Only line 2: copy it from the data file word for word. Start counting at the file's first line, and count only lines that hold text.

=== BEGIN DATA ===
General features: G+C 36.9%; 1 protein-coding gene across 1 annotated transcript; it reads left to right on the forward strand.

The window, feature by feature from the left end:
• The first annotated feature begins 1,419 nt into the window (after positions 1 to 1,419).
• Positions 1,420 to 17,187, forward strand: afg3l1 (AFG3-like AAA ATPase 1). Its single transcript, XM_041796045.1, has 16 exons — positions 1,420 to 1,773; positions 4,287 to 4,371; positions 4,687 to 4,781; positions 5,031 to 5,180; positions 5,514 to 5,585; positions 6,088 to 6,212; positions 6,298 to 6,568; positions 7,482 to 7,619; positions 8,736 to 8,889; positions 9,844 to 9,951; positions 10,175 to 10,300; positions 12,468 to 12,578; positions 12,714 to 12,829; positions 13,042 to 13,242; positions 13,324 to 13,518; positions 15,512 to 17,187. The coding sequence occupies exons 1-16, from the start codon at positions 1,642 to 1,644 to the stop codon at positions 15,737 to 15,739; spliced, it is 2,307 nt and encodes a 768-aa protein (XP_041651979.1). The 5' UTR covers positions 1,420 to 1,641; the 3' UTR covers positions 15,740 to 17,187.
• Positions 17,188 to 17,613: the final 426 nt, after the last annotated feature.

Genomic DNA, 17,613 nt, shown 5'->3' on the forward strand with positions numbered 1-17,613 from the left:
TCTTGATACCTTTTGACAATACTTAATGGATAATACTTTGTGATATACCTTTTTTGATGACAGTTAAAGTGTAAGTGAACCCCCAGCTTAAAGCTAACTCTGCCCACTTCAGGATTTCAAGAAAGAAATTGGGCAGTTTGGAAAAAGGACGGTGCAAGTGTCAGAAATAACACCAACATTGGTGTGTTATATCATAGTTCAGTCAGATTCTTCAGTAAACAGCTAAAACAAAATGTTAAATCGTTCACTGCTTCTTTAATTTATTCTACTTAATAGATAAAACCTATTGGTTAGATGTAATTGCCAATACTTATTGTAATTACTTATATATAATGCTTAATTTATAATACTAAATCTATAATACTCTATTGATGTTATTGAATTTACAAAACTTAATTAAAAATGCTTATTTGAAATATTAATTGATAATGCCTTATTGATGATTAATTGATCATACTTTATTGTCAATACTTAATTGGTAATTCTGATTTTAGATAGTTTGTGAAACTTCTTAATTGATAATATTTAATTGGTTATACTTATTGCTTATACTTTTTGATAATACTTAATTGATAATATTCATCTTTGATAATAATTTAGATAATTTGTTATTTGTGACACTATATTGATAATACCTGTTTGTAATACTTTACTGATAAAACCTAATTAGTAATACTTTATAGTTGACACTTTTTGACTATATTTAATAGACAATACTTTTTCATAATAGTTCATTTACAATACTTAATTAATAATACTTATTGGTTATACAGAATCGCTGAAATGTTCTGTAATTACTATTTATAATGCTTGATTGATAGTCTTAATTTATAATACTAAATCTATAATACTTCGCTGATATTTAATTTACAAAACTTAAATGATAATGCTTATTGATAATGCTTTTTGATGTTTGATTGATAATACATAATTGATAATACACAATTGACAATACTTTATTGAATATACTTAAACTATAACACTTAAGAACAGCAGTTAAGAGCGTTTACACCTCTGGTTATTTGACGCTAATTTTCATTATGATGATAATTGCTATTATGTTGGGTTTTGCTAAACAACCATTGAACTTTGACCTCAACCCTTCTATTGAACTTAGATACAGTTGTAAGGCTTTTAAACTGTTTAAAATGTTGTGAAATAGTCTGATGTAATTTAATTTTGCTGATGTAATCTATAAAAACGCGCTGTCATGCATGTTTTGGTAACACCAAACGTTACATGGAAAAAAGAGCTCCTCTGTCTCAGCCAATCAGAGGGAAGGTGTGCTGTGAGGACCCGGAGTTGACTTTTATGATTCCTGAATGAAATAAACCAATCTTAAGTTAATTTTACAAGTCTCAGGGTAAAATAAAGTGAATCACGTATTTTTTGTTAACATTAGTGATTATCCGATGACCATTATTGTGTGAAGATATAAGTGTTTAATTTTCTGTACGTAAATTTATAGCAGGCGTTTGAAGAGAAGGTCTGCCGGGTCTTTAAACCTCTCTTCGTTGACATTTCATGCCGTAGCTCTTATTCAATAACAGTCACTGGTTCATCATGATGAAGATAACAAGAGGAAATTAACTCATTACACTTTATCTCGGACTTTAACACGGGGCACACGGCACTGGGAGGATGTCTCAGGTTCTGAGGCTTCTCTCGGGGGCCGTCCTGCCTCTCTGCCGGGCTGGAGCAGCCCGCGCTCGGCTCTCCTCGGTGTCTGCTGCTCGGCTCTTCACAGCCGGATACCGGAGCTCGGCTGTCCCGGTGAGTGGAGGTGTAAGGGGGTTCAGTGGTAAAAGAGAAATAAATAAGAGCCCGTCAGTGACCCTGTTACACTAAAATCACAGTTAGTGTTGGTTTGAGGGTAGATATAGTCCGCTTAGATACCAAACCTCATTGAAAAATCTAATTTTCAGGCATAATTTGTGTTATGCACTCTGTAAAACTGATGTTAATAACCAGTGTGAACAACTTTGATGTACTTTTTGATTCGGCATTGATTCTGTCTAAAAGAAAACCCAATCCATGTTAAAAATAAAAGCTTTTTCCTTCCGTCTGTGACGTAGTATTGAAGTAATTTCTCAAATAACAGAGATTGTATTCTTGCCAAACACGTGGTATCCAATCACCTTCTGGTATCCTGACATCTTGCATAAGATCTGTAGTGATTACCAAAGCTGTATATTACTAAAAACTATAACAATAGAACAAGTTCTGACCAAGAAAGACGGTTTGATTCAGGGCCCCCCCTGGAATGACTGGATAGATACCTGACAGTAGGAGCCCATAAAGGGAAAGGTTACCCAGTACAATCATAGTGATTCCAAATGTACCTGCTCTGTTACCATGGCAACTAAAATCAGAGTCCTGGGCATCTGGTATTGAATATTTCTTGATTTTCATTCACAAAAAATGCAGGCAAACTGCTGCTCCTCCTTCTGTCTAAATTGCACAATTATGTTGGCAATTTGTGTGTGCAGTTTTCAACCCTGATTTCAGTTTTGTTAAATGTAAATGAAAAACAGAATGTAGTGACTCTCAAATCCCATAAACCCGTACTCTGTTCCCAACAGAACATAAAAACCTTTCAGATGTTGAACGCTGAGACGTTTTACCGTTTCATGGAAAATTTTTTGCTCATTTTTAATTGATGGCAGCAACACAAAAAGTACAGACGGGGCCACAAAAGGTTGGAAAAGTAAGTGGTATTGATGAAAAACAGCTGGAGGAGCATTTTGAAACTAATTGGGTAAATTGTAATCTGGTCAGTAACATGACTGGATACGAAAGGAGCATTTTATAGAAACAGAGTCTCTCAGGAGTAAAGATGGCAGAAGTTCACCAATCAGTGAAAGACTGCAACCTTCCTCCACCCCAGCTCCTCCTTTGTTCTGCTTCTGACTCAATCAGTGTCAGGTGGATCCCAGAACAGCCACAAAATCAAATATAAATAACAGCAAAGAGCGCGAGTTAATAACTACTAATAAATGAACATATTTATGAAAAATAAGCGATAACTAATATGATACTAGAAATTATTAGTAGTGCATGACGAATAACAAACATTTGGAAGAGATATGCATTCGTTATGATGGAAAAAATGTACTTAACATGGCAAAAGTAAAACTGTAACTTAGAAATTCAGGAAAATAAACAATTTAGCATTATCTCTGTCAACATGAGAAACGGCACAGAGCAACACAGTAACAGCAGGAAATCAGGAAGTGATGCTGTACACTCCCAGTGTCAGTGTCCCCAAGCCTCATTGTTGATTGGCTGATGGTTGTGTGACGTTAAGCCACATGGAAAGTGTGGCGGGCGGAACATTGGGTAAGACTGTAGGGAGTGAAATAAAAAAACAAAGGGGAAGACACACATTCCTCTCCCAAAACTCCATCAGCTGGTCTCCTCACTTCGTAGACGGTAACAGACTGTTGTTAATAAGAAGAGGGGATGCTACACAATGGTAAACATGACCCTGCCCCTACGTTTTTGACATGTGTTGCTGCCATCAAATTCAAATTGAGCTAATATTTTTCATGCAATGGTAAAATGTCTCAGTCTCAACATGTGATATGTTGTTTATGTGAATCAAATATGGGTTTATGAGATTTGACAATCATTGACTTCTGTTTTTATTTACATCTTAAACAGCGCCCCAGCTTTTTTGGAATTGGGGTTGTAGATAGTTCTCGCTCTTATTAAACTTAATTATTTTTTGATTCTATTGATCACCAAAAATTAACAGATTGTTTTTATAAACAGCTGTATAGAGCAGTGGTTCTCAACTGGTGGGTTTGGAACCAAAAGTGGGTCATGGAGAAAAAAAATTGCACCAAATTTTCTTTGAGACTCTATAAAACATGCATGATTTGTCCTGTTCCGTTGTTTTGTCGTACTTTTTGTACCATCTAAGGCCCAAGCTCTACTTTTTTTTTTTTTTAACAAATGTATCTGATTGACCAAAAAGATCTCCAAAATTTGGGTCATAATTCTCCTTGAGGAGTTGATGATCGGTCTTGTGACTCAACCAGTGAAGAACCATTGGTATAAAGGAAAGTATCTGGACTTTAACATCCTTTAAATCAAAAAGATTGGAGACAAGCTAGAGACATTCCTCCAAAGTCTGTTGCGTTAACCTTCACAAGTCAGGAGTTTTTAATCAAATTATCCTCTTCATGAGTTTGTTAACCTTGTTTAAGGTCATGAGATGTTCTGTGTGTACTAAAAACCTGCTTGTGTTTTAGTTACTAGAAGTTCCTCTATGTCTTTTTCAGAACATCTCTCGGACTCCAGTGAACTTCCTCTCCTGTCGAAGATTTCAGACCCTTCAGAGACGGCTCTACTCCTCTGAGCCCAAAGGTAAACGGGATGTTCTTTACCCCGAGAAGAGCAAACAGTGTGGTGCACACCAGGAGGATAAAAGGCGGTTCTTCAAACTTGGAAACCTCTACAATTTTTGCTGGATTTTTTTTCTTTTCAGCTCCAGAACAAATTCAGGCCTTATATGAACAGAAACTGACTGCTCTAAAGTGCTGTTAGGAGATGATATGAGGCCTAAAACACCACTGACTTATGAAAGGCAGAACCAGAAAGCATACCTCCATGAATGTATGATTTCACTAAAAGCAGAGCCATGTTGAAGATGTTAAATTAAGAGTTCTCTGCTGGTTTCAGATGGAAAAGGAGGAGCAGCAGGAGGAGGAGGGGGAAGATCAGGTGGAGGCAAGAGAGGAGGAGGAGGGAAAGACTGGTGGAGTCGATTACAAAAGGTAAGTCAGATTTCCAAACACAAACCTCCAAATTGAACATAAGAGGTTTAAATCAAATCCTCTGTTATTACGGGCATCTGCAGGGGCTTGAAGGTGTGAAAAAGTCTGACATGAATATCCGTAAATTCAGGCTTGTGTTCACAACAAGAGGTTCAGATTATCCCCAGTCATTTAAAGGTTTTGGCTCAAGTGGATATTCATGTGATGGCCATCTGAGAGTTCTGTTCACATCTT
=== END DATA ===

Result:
The window, feature by feature from the left end: